3 Things to Keep in Mind As Eviction Protections End This Month

published Jul 19, 2020
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The coronavirus pandemic has upended lives in so many ways. For those who had their income drastically reduced or lost their jobs entirely, figuring out how to make rent each month has become a serious concern.

If you’re feeling the squeeze, you’re not alone. Apartment List surveyed 4,000 Americans and found that 32 percent of respondents failed to make their full July housing payments on time, and more than 21 percent of renters are either “very” or “extremely” concerned about facing eviction in the next six months. According to data from the most recent U.S. Census Bureau Household Pulse Survey analyzed by LendingTree, about 31 percent of renters have little to no confidence they’ll be able to pay next month’s rent on time. 

Some compassionate landlords have voluntarily waived rent for their tenants. Many cities and states also enacted moratoriums on evictions during this deeply challenging and uncertain time.

In addition, Section 4024 of the federal CARES Act provides a temporary moratorium on eviction filings. The legislation prohibits property owners from initiating eviction proceedings as well as charging fees, penalties or other charges against tenants for nonpayment. Enacted on March 27, these protections are valid for 120 days, meaning they expire as of July 25, 2020.

As that date draws near, experts have warned of a coming “housing apocalypse.”  Here’s what to expect as federal eviction protections end, and what tenants can do to advocate for themselves and remain in their homes.

Find out about local laws in your area

While the eviction protection portion of the CARES Act expires on July 25, many jurisdictions have enacted their own protections at the state, county, or city level.

The Tenant Safe Harbor Act, for example, extends an eviction moratorium for renters who faced financial hardship in the wake of the pandemic through the end of New York’s state of emergency. In California, Governor Gavin Newsom issued an executive order allowing local governments to prevent evictions of renters through September 30.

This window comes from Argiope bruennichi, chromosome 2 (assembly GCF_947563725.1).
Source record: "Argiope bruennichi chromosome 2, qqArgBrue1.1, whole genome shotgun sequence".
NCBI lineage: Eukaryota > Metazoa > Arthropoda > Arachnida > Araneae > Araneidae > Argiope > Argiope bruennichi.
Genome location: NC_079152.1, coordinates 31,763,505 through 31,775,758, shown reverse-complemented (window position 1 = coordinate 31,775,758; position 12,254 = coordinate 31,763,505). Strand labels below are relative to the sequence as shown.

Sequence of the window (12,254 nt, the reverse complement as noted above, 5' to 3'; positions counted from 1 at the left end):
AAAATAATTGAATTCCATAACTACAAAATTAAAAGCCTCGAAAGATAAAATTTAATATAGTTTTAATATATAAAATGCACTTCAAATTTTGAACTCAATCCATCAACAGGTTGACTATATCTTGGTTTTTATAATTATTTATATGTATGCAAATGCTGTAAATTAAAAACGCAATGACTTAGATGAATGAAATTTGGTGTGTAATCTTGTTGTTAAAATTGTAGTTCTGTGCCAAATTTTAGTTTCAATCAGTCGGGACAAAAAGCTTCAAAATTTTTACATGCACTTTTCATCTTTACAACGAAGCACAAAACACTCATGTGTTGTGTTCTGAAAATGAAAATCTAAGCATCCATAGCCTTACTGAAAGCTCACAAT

“Where I practice law in Maryland, governor’s orders do not allow judges to order evictions against tenants that are unable to pay their rent to COVID-19 as long as Maryland’s state of emergency is in effect,” says Brian Pendergraft, an attorney with The Pendergraft Firm in Greenbelt, Maryland. “My advice for renters from a legal perspective would be to contact a pro-bono legal service organization or tenant advocacy group to learn what legal protections you may have in your jurisdiction.” 

Communicate with your landlord

If you know money is tight and you anticipate that you may be unable to make rent, don’t keep mum. Instead, Caleb Liu of California-based home flipping service House Simply Sold recommends you get in touch with your landlord as soon as possible to discuss possible solutions.

“Tenants might have to get creative,” says Liu. “Maybe you can volunteer to clean up and maintain the common grounds in exchange for reduced or free rent.”

Another option Liu suggests is “cash for keys,” an arrangement in which a tenant promises to exit the lease early, leaving the unit in pristine condition in exchange for a small cash payout. 

Stay informed

While it may be tempting to bury your head in the sand to avoid bad news, now is not the time to ignore reality. 

“This is a frightening and extremely stressful time, and sometimes people react to moments like these by ignoring bad news in the mail,” says attorney Ellen Davidson of The Legal Aid Society in New York City. “If you don’t respond to court papers, you could end up hurting your case. There are defenses to evictions cases, and people should be able to assert them.” 

Davidson recommends opening any mail you receive from the court promptly, and following the instructions about how to respond.